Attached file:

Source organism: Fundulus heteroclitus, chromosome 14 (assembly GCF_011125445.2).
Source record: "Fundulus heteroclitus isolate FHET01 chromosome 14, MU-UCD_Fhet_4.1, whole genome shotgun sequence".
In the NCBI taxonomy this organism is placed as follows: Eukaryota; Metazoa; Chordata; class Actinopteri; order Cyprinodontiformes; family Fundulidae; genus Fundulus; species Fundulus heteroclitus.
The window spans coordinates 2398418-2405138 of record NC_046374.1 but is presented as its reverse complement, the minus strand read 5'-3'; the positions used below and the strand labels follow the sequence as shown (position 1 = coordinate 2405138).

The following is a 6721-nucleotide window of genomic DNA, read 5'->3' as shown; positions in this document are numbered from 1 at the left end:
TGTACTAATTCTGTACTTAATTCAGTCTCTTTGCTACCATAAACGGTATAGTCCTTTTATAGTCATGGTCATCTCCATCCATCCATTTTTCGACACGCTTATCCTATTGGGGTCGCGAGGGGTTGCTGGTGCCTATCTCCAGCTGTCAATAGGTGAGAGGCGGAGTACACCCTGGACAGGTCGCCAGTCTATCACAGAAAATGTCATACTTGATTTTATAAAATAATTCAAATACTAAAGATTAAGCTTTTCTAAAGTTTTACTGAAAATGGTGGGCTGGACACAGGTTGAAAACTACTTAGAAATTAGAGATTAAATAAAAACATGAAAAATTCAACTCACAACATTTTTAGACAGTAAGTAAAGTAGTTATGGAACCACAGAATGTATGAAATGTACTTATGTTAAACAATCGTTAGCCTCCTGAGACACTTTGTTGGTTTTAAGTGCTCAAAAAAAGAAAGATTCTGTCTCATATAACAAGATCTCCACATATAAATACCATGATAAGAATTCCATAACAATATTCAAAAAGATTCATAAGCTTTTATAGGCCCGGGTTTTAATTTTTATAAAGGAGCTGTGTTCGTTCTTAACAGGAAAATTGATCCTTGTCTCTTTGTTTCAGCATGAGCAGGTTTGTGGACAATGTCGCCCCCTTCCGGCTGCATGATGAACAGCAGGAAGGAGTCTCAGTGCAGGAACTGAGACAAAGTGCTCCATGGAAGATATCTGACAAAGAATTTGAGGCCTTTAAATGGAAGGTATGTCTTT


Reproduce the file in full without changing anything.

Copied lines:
Source organism: Fundulus heteroclitus, chromosome 14 (assembly GCF_011125445.2).
Source record: "Fundulus heteroclitus isolate FHET01 chromosome 14, MU-UCD_Fhet_4.1, whole genome shotgun sequence".
In the NCBI taxonomy this organism is placed as follows: Eukaryota; Metazoa; Chordata; class Actinopteri; order Cyprinodontiformes; family Fundulidae; genus Fundulus; species Fundulus heteroclitus.
The window spans coordinates 2398418-2405138 of record NC_046374.1 but is presented as its reverse complement, the minus strand read 5'-3'; the positions used below and the strand labels follow the sequence as shown (position 1 = coordinate 2405138).

The following is a 6721-nucleotide window of genomic DNA, read 5'->3' as shown; positions in this document are numbered from 1 at the left end:
TGTACTAATTCTGTACTTAATTCAGTCTCTTTGCTACCATAAACGGTATAGTCCTTTTATAGTCATGGTCATCTCCATCCATCCATTTTTCGACACGCTTATCCTATTGGGGTCGCGAGGGGTTGCTGGTGCCTATCTCCAGCTGTCAATAGGTGAGAGGCGGAGTACACCCTGGACAGGTCGCCAGTCTATCACAGAAAATGTCATACTTGATTTTATAAAATAATTCAAATACTAAAGATTAAGCTTTTCTAAAGTTTTACTGAAAATGGTGGGCTGGACACAGGTTGAAAACTACTTAGAAATTAGAGATTAAATAAAAACATGAAAAATTCAACTCACAACATTTTTAGACAGTAAGTAAAGTAGTTATGGAACCACAGAATGTATGAAATGTACTTATGTTAAACAATCGTTAGCCTCCTGAGACACTTTGTTGGTTTTAAGTGCTCAAAAAAAGAAAGATTCTGTCTCATATAACAAGATCTCCACATATAAATACCATGATAAGAATTCCATAACAATATTCAAAAAGATTCATAAGCTTTTATAGGCCCGGGTTTTAATTTTTATAAAGGAGCTGTGTTCGTTCTTAACAGGAAAATTGATCCTTGTCTCTTTGTTTCAGCATGAGCAGGTTTGTGGACAATGTCGCCCCCTTCCGGCTGCATGATGAACAGCAGGAAGGAGTCTCAGTGCAGGAACTGAGACAAAGTGCTCCATGGAAGATATCTGACAAAGAATTTGAGGCCTTTAAATGGAAGGTATGTCTTT